When a final French return flew long, Evans and Skupski fell to court before leaping into each others’ arms then celebrating with the rest of the team.

Evans was Britain’s key man across the three ties, winning four rubbers, including two against France having battled from behind to see off teenager Arthur Fils in the opening singles.

“It was nuts,” said the 33-year-old. “The singles is the singles and I feel comfortable on that court but the doubles was chaos. I just kept saying to Neal, ‘We’ve got a chance, we’ve got a chance’. We both kept going. We stuck together.

“It was an amazing day, an amazing feeling. Emotional more than anything. You want to be with these guys in the finals and you know what happens if you lose, it’s not ideal being at home as well. You feel that. It’s an immensely proud moment for me and the team.”

Evans talked after beating Fils about how attending Davis Cup matches as a boy in Birmingham had made him want to play professional tennis and this was his 25th tie across 14 years.

His has been one of the more tumultuous careers in British tennis and last year he annoyed captain Leon Smith and his team-mates by publicly airing his grievances about not being picked in doubles after Britain crashed out in the group stage in Glasgow.

Smith gave the 33-year-old a chance alongside Skupski in February’s play-off in Colombia, where they claimed an important victory, and two wins in decisive rubbers this time have seen him put his money where his mouth is.

Smith remains unhappy with the way Evans made his point, saying: “Am I glad he did it? No I’m not glad he did it and he knows that.

“You can’t get every decision right as captain. What’s important I think is how we came together not just here but when we were in Colombia together.

“I’ve always known Evo and Neal are a good pair. That’s why I think what’s happened this week is really good for us because it was really, really disappointing last year, it hurt a lot.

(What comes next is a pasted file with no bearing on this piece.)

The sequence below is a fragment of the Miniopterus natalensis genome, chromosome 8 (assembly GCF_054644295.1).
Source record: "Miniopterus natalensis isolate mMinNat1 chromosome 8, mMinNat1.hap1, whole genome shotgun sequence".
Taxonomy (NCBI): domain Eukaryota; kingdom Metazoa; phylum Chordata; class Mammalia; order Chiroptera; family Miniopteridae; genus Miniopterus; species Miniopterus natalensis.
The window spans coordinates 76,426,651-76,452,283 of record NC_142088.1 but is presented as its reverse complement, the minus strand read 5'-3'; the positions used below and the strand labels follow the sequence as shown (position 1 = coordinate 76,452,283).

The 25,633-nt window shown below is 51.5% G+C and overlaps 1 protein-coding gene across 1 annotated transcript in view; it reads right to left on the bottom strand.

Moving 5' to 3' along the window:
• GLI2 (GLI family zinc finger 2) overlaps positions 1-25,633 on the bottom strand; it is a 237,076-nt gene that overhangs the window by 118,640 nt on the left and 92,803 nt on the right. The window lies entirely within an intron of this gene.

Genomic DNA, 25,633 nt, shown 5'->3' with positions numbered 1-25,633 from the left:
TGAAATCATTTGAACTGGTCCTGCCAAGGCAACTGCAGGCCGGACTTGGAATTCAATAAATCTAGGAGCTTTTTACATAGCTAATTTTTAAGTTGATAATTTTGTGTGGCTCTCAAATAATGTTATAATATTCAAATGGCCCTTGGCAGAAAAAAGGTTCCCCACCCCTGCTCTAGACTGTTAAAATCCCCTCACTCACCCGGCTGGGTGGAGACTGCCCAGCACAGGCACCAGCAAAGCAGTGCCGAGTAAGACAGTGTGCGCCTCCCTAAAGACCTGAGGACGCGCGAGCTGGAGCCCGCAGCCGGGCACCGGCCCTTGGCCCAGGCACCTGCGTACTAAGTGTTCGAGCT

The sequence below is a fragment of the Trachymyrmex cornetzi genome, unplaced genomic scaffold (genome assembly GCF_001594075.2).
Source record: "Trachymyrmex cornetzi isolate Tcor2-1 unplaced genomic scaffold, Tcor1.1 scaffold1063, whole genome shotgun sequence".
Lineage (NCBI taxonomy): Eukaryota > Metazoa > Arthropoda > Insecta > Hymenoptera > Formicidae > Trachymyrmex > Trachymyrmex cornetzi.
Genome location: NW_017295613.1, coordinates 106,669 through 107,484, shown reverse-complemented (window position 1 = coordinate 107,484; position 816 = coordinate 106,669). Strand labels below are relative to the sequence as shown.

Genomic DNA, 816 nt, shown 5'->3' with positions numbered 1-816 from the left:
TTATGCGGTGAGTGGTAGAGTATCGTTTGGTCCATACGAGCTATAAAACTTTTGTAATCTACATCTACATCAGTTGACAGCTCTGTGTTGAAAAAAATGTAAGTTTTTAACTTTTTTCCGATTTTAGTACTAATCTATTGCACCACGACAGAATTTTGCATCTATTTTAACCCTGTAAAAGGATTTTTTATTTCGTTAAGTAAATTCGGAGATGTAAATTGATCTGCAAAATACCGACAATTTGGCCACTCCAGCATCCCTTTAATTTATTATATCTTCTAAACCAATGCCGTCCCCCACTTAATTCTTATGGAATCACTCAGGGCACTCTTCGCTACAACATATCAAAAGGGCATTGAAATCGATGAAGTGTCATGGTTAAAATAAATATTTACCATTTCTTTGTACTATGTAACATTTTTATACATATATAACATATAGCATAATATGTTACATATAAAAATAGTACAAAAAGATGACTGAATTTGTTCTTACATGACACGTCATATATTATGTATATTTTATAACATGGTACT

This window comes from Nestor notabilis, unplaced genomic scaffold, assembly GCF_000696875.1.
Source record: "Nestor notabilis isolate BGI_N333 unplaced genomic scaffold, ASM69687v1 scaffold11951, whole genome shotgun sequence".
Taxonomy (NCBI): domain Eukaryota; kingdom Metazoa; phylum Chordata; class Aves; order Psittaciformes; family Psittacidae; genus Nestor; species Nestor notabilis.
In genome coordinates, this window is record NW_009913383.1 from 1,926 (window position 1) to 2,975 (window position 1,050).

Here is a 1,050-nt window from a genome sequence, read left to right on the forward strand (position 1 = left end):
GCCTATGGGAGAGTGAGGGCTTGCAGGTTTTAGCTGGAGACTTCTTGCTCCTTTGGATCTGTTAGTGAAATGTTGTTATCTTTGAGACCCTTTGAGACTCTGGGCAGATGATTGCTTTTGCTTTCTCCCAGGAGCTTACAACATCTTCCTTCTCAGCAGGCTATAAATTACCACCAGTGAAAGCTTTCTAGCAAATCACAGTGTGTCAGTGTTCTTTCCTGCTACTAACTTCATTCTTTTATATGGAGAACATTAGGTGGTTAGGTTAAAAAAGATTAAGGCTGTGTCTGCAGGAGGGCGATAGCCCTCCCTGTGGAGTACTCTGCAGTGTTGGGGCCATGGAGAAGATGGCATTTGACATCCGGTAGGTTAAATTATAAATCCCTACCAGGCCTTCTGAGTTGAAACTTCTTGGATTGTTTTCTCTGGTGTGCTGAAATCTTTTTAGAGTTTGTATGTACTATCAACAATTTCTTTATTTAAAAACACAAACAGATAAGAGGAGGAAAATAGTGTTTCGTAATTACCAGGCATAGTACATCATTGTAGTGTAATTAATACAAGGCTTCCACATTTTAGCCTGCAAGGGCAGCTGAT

“Everyone feels it, it comes out in different ways. But for me the most important thing is moving forwards. Me and Evo are great and the team spirit has been brilliant.”

Having a strong doubles team is central to success in the new Davis Cup format, where ties are played over three rubbers rather than five.

Tuesday’s draw will determine who Britain face in the final eight week in Malaga from November 21-26, although they already know it will either be Italy or Novak Djokovic’s Serbia.

Whoever they come up against, Smith will believe that his team, with its improved strength in depth, can have a chance of matching their historic 2015 title run, when Andy and Jamie Murray made it virtually a family affair.

“It’s absolutely brilliant we’re going to Malaga,” said Smith. “We’ve definitely got a chance. We’ve got a really good team.

“We had the benefit at one point of having the best player in the world in our team. Obviously Jamie and Andy doing those things and winning a lot of matches, then the others pitched in and we became really strong.

“We’ve got a chance against anybody. It’s really tight, matches can go either way. Every single tie we’ve had here could have gone either way.”

 

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The only negative was two defeats for British number one Cameron Norrie, whose Davis Cup record now stands at an underwhelming seven wins and seven losses.

Norrie’s lack of recent wins was evident in Sunday’s loss to Ugo Humbert, where he played well for long periods but made errors at key moments, including double-faulting on match point.

Smith is not concerned, though, saying: “He’s amazing. He works his socks off. Every practice this week – bang on it. Every time you watch him, his intensity, his focus, his discipline.

“Some parts will just go like that. But that’s why he’s got top 10, why he’s top 20, because he goes at it every single day. He’ll be fine. He just needs to keep doing what he’s doing.”

Leon Smith is expecting a highly motivated Switzerland on the other side of the net as Great Britain try to maintain their Davis Cup momentum in Manchester on Friday.

Britain began their campaign at a packed AO Arena on Wednesday with a 2-1 upset victory over last year’s runners-up Australia.

That gave them a great chance of righting the wrongs of last year, when they were eliminated after only two matches of the group stage in Glasgow, and progressing to finals week in Malaga in November but there is still a lot of work to do.

Switzerland, led by three-time grand slam champion Stan Wawrinka, are already in the last-chance saloon having lost 3-0 to France in their opener on Tuesday.

“This is just the start, that’s what we talked about,” said captain Smith after watching debutant Jack Draper and Dan Evans pull off impressive wins against Thanasi Kokkinakis and Alex De Minaur, respectively.

“We’ve got a massive match on Friday against Switzerland, who obviously lost 3-0 so they’re going to have to come out and do something.

“They’re going to have high motivation and they’ll be playing with a crowd this time, which obviously Stan wasn’t happy with the other day.”